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Heatwave: How to keep cool in hot weather and stay hydrated

Heatwave: How to keep cool in hot weather and stay hydrated

KUALA LUMPUR: A Level 2 heatwave alert has been issued for parts of the Malaysian state of Kedah, as a heatwave grips the country.

On Sunday (Mar 17), the Malaysian Meteorological Department (MetMalaysia) said a Level 2 heatwave alert, for temperatures between 37 and 40 degrees Celsius over at least three consecutive days, has been issued for Pendang district.

Twenty-one areas in nine other peninsula states were also placed on Level 1 heatwave alert. In an update on Monday, the number of areas on Level 1 alert went up to 23.

If you hadn’t already noticed it’s absolutely boiling, someone would’ve definitely told you about it by now. 

Whilst we may moan about how hot the tube is and the outright atrocity of having to spend sunny days holed up in the office, staying hydrated in the heatwave isn’t usually at the forefront of our conversations. 

With temperatures set to reach 34 C this week, it’s crucial that Londoners are prepared. 

If you’re not sure how to go about that or just how to stay cool in general, here’s what you need to know about keeping cool and hydrated in the city this summer… 

Keep a water bottle on you

Yes, this is fairly obvious, but as above, it’s so easily forgotten.

Since we’re not about plastic bottles these days, purchase a reusable one – and make sure you keep it topped up all day.

How much should you drink?

As a basic guide, we should drink 1.5 to 2 liters of fluid a day, which is about eight to 10 glasses. However, if you’re in the heat during the day you can become dehydrated quicker, so drink more often and aim for at least 2 liters.

It’s very unlikely that you’ll drink too much water, but if you’re going to the toilet a lot and your urine looks really pale, you’re probably drinking more than you need.

If you’re sweating a lot due to heat and begin to feel signs of dehydration then, as well as replacing your fluids you may find you need a recovery drink such as an electrolyte or low-sugar energy drink.

What should we be drinking?

Water is the best option, but if you’d rather something with a little more flavour, add some citrus – lemon, lime, orange – or perhaps cucumber and mint.

Coconut water is a good alternative to straight water, as are fruit juices – just watch out for the sugar content and don’t drink them if you have diarrhea or are vomiting as it could make it worse.

Avoid alcohol too – that will only dehydrate you further.

How do I know if I’m dehydrated?

Our bodies can become dehydrated before we see any obvious signs so always keep your fluids topped up before you feel thirsty.

If you do feel thirsty, chances are your body’s telling you that you need to drink more. But the best indicators are the number of times you go to the toilet and the colour of your urine – it should be pale yellow. If you don’t need to go often, you only pass a little each time and it’s dark in colour, it’s likely that you’re dehydrated.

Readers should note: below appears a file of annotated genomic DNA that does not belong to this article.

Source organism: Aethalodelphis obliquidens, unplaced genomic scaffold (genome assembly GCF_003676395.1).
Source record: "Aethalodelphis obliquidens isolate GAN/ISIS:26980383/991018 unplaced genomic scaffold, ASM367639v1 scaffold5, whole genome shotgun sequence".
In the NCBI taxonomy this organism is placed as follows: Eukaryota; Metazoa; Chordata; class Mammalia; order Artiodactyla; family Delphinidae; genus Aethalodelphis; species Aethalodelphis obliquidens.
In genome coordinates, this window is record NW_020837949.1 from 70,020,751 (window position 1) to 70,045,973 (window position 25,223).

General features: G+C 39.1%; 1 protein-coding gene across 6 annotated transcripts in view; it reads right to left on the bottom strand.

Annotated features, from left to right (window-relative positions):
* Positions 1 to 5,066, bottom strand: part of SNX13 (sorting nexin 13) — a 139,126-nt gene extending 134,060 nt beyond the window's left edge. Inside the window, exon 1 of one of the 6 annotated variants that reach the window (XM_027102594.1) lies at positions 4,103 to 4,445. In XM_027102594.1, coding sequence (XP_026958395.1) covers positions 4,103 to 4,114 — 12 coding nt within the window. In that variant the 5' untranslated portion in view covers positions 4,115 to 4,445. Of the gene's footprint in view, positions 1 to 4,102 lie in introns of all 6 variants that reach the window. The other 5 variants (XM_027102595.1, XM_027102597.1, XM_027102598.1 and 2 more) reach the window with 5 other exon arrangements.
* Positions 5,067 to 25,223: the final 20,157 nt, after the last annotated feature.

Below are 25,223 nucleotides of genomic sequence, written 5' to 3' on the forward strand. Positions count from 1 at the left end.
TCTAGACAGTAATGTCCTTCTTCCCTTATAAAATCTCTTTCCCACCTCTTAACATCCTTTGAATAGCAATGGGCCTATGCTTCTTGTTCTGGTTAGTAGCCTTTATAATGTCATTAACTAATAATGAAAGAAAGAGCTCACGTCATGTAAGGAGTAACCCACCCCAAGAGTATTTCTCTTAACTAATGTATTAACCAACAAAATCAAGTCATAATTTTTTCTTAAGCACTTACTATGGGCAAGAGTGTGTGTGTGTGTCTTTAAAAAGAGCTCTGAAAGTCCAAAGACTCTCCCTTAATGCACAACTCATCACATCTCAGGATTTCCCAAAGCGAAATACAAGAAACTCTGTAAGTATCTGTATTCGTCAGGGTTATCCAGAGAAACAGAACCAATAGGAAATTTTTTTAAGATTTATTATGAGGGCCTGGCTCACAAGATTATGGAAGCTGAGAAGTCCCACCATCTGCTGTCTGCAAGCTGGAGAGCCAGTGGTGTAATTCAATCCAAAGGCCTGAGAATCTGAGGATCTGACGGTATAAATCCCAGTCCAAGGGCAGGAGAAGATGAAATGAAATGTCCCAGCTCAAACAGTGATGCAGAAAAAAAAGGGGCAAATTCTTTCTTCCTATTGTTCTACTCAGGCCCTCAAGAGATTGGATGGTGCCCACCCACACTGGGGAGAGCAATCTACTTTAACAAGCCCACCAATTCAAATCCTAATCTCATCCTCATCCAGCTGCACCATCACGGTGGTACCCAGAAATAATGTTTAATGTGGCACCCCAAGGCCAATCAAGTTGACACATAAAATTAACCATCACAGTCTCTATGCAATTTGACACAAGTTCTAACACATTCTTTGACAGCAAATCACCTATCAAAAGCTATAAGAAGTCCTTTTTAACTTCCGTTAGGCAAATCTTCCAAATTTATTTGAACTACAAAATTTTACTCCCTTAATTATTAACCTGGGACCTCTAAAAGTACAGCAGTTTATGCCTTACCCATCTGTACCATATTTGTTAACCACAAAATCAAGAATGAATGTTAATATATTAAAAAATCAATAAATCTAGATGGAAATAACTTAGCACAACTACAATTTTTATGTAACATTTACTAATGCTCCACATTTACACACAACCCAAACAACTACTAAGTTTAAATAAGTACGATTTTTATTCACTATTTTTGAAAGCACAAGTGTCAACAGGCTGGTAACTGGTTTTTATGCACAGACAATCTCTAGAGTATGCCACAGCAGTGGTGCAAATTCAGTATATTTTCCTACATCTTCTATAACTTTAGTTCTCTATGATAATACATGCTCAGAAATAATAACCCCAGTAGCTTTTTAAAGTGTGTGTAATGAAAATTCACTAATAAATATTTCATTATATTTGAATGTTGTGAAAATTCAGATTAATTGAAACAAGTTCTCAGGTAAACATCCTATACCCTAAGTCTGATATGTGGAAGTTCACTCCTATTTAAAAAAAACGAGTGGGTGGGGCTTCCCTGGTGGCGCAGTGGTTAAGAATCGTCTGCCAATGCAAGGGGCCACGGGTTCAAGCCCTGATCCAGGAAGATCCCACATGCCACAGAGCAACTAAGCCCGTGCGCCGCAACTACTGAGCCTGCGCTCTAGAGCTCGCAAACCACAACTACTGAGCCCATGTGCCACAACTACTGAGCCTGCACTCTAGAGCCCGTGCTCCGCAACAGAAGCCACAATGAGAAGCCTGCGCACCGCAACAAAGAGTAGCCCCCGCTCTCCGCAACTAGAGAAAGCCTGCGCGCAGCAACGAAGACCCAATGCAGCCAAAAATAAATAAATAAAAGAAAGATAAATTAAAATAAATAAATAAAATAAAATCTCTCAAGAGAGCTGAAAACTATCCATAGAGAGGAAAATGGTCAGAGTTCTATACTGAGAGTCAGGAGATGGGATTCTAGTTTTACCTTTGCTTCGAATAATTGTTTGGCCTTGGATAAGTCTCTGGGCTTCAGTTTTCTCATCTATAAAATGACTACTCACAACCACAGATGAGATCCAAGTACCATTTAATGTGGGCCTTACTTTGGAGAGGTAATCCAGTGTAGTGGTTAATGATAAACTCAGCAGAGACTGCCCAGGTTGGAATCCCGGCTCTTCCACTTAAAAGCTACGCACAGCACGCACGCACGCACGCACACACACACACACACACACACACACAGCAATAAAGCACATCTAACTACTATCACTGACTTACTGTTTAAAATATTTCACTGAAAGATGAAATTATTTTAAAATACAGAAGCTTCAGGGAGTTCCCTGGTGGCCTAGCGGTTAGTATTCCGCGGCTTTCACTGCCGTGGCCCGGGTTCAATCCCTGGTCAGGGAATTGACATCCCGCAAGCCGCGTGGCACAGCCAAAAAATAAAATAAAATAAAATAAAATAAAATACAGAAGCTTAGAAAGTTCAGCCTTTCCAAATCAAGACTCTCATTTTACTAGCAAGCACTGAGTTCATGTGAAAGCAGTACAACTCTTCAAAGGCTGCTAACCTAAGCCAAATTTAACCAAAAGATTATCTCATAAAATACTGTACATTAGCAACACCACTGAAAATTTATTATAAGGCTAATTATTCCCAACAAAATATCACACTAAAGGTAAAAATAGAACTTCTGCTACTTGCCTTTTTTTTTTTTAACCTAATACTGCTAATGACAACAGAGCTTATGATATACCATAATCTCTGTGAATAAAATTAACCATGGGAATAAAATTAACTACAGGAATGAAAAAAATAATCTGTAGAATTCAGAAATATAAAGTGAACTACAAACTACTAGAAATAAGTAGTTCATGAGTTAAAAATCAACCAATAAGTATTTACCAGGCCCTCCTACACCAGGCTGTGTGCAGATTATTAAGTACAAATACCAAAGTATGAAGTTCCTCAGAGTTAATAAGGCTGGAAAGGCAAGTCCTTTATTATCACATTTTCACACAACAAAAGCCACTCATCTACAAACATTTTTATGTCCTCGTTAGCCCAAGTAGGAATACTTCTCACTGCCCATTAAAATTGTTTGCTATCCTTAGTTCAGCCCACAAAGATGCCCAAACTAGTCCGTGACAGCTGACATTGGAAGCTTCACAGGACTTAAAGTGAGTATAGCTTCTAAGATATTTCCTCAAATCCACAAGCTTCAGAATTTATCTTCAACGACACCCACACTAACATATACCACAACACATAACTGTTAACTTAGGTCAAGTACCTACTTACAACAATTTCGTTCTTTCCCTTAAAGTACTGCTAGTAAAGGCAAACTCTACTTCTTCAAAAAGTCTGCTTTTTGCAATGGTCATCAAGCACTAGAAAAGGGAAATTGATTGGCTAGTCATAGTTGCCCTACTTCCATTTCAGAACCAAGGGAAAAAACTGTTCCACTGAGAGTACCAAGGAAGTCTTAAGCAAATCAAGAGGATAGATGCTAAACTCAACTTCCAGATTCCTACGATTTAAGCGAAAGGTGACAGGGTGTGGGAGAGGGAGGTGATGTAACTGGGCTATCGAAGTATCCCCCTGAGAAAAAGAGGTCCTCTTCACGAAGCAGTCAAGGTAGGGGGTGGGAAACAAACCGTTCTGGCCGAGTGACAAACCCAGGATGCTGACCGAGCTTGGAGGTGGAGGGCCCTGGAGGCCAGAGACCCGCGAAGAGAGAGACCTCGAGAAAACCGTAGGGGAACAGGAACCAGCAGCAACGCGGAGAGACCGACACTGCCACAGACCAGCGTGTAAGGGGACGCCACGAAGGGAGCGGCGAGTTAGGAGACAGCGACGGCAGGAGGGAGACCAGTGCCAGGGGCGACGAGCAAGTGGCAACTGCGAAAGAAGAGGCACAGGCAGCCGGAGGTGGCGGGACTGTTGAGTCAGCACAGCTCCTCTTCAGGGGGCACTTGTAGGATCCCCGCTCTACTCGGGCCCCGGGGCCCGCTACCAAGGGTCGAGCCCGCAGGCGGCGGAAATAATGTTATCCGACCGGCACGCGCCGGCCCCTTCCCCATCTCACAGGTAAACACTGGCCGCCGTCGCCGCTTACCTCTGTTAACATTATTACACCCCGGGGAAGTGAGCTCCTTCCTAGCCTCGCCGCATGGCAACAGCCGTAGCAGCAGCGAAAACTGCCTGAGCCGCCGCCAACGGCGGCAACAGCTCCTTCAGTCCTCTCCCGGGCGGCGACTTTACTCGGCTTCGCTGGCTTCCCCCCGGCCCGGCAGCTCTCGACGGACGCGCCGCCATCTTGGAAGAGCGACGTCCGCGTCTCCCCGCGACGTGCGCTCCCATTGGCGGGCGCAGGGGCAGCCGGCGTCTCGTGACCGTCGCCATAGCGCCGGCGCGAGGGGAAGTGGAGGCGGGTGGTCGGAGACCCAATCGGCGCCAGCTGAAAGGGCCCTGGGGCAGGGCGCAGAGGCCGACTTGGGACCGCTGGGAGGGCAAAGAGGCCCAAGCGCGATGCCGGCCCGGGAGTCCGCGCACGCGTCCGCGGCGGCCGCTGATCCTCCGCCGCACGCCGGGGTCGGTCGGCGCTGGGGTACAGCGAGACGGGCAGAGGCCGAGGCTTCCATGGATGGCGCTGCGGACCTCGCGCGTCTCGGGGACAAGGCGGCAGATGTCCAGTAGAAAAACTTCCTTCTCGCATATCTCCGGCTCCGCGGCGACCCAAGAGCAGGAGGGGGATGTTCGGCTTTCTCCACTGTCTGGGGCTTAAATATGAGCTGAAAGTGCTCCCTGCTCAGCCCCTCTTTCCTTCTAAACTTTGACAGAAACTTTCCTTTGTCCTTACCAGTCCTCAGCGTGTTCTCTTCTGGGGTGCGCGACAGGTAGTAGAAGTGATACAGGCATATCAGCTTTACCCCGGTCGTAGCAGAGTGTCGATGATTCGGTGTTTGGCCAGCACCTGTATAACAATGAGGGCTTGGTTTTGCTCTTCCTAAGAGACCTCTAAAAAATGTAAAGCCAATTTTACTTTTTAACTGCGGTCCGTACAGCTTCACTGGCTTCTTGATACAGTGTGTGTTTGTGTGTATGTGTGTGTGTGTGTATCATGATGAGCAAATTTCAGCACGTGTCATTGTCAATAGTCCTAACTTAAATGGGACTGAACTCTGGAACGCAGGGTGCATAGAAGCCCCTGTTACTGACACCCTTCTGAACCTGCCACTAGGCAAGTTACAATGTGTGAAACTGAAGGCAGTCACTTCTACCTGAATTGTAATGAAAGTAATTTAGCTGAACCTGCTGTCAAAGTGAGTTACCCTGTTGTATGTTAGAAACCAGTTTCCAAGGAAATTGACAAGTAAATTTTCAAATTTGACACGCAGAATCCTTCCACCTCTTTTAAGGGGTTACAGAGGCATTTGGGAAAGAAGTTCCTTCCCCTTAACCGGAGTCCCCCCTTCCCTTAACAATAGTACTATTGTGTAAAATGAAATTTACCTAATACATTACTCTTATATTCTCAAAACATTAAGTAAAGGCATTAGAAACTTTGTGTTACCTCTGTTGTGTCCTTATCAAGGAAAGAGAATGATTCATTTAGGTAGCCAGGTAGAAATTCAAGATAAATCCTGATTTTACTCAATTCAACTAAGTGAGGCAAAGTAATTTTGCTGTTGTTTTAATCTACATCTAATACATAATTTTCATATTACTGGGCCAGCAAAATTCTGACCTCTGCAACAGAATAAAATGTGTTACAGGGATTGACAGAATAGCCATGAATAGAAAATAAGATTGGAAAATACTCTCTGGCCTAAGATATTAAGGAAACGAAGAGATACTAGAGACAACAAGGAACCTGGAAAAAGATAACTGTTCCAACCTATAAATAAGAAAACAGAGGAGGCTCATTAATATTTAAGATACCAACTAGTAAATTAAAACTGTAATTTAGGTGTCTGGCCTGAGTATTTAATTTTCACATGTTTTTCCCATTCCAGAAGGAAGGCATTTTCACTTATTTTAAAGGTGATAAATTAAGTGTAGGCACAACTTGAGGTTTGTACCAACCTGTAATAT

Other signs of dehydration include headaches, dry mouth, lips and/or eyes, cramps and feeling tired, lightheaded, dizzy and/or confused.

What do I do if I think I’m dehydrated?

For mild dehydration, it’s best to drink small sips of water and often, rather than trying to drink a lot all in one go because this may make you vomit.

If your dehydration causes you to have diarrhea or vomit, you’ll also be losing important salts and sugars from your body. A good way to replace these is with rehydration sachets, which you can buy over the counter. Some people choose sports drinks but these contain much more sugar than you need so it’s best to stick to rehydration sachets.

If you have more severe dehydration, visit your GP for advice.

How to keep cool in the heat…

There are an infinite number of ways, however the tips below are a good place to start. Most important of all though is to remember to wear sunscreen if you’re planning to be outside.

1.) Carry around an ice pack or, if you don’t have one, a frozen drink. It might not be practical – it’ll drip as it melts – but it’s guaranteed to instantly cool you down.

2.) Run your wrists under cold water – that’ll help to cool the blood.

3.) This isn’t rocket science but wear loose cotton clothes in light colours. Cotton is lightweight and breathable – synthetic fibres trap heat – and it also absorbs sweat. Light colours too reflect the sun’s radiation.

4.) Use something to fan yourself that isn’t your hands. The flapping motion not only uses up energy but will likely make you hotter in the process as well.

If you don’t own a fan, use paper or something flexible; anything that doesn’t require too much work to get the air moving.


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